Multiple Chicago Police Employees Under Investigation For Alleged Cover-Up Of Eddie Johnson Drinking And Driving Incident

Multiple Chicago Police Employees Under Investigation For Alleged Cover-Up Of Eddie Johnson Drinking And Driving Incident

Mayor Lori Lightfoot. Lori Lightfoot speaks at her election night party Tuesday, April 2, 2019, in Chicago. Lori Lightfoot elected Chicago mayor, making her the first African-American woman to lead the city. (AP Photo/Nam Y. Huh)

Chicago’s top cop is out and his troubled reign has ended in shame after an October 2019 drinking and driving scandal. Now, various Chicago police employees are under investigation for allegedly assisting in a widespread cover-up of then-Supt. Eddie Johnson alleged DUI. When confronted about the incident by Mayor Lori Lightfoot she claimed he lied and in turn, she fired him just weeks before his retirement.

On October 16 into the early hours of Oct. 17, Johnson was discovered slumped over in his police SUV at around 12:30 a.m.near his home. He has earlier dismissed his driver and had tried to drive himself home.

Now Chicago’s Inspector General Joseph Ferguson is not only investigating Johnson, who earned $260,044 as superintendent, but others in the police force for potentially covering up the incident.

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Rather than having ‘couple of drinks’ during a ‘dinner with friends,’ as Johnson told the mayor, sources said the now-former superintendent spent three hours drinking at Ceres Cafe — a restaurant known for pouring large drinks to patrons from the nearby Chicago Board of Trade — with a woman whom he had promoted to his security detail shortly after becoming the city’s top cop. Johnson and the woman, who has since been reassigned to another job in the police department, are seen on restaurant video kissing repeatedly,” The Chicago Sun-Times reported. 

After leaving the cafe and sometime later in the night, Johnson decided to drive himself instead of allowing his driver to do so. He drove the SUV to police headquarters, where he dropped off his female companion. He next, tried to drive himself home but was unable to make it. He parked and fell asleep bed the wheel. 

Police and the Chicago Fire Department responded to a 911 call of a parked vehicle and emergency personnel found Johnson’s SUV parked with the engine running. He was asleep inside.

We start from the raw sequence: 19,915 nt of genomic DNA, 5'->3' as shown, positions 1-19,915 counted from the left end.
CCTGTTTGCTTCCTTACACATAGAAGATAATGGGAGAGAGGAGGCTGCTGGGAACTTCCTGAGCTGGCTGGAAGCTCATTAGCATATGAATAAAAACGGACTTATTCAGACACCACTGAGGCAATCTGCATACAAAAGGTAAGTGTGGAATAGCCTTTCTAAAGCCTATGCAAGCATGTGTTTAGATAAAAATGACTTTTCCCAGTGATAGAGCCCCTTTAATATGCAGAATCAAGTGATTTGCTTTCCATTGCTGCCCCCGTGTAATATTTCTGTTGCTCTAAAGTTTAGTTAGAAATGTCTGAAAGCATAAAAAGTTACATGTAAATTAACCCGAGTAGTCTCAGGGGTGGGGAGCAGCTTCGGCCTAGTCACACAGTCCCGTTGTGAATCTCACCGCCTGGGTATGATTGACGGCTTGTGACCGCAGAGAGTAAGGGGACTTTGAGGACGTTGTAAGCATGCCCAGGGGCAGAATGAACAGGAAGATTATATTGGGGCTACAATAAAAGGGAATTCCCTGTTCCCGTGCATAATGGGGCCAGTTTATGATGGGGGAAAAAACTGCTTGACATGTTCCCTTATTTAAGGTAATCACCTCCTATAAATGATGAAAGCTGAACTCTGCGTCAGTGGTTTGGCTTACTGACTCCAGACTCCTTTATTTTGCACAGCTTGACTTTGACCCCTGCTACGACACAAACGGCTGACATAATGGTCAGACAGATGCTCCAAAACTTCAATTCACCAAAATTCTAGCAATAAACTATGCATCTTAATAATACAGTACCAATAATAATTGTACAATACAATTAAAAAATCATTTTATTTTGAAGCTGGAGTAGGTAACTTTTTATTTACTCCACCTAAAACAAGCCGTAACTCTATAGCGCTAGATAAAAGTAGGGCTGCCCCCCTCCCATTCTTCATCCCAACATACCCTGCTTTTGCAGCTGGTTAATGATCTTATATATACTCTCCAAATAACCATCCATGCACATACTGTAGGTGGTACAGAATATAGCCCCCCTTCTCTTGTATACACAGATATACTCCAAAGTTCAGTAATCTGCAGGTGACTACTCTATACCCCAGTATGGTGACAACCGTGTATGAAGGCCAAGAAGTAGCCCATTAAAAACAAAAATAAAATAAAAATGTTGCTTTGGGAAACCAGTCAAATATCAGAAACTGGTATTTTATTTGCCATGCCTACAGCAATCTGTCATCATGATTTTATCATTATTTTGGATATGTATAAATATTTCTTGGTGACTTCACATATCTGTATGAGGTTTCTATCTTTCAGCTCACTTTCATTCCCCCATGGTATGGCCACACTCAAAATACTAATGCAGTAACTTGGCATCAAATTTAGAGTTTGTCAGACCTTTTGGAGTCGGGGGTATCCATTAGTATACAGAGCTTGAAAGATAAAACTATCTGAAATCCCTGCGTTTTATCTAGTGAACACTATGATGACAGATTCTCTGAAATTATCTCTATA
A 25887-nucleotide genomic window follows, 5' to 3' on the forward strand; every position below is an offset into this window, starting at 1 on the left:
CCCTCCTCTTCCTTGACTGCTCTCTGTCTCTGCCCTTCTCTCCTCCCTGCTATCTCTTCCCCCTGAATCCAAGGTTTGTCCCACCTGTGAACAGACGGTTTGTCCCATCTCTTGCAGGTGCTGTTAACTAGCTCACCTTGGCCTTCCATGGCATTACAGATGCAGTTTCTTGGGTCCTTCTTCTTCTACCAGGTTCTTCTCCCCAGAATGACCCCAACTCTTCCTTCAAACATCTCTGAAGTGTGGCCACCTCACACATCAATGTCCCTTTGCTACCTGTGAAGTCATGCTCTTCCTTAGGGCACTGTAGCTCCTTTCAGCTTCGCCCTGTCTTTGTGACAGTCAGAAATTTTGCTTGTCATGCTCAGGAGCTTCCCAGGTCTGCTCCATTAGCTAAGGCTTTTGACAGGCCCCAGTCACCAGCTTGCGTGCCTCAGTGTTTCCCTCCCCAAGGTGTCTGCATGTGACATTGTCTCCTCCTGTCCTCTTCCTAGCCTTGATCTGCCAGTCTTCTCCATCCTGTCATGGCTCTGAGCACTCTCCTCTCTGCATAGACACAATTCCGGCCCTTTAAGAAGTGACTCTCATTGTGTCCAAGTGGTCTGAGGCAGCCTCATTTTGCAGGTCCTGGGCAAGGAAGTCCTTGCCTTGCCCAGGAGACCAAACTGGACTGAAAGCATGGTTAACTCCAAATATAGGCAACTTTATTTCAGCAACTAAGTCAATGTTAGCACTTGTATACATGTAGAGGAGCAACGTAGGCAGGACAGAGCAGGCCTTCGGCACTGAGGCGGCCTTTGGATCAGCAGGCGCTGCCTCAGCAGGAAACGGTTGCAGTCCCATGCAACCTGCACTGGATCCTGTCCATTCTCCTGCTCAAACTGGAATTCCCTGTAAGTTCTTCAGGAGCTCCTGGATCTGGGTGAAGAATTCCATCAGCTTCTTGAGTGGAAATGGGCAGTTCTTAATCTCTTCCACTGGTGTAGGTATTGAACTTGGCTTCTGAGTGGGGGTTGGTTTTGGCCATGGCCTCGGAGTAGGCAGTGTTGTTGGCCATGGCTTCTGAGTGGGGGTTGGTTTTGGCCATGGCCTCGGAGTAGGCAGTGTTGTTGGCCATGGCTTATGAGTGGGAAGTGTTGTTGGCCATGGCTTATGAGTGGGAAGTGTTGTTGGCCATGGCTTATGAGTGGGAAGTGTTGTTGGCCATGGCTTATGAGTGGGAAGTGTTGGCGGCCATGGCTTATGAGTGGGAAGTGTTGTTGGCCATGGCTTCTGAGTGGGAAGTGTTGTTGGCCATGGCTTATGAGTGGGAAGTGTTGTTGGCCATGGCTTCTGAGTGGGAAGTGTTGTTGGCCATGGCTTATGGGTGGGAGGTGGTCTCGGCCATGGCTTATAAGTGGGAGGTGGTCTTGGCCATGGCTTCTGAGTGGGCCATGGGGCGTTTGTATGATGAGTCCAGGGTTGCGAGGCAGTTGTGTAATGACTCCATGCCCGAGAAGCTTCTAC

“Bodycam and dashcam video of the police response show officers engaging in conversation with Johnson, but only briefly after the superintendent displays his badge, sources said,” The Chicago Sun-Times reported.

The  officers on the scene asked Johnson, “Are you OK?” Johnson replied, “I’m OK”  and the officers told him to have a good night as they left and allowed Johnson to drive home without a sobriety test. Considering the situation, a sobriety test would normally be required.

Initially, Johnson claimed it was a change in his blood pressure medication and his failure to fill the replacement prescription that caused him to appear intoxicated. This, Mayor Lightfoot, accused Johnson of “lying” to her when she questioned his version of events and that was when she took action against Johnson, who had 31 years with the department, 3½ of them as superintendent.

“I acknowledge that I made a poor decision and had a lapse of judgment on the night of Oct. 16. That was a mistake and I know that. However, I have no interest in fighting a battle for my reputation with those that want to question it now,” Johnson is quoted as admitting. “Reputations are not built in a day and not damaged in a day, either. They are the result of years of living. We reap what we sow in this world. I will simply rely on the reputation for integrity that I think I have earned during my long career with the faith that we should all be judged by the entirety of our lives and not on what happened on our worst days.”

Johnson’s tenure was troubled. 

“Two and a half years into Johnson’s appointment, Chicago’s police department is far from reformed. Three separate lawsuits filed last year — one by a broad civil rights coalition, including the Chicago branches of Black Lives Matter, the NAACP, and the Urban League, represented by civil rights attorneys Craig Futterman and Sheila Bedi; one from the American Civil Liberties Union of Illinois and community groups such as the Community Renewal Society; and one from Illinois Attorney General Lisa Madigan’s office — all insisted that only court-overseen reforms will truly change the department,” The Intercept reported.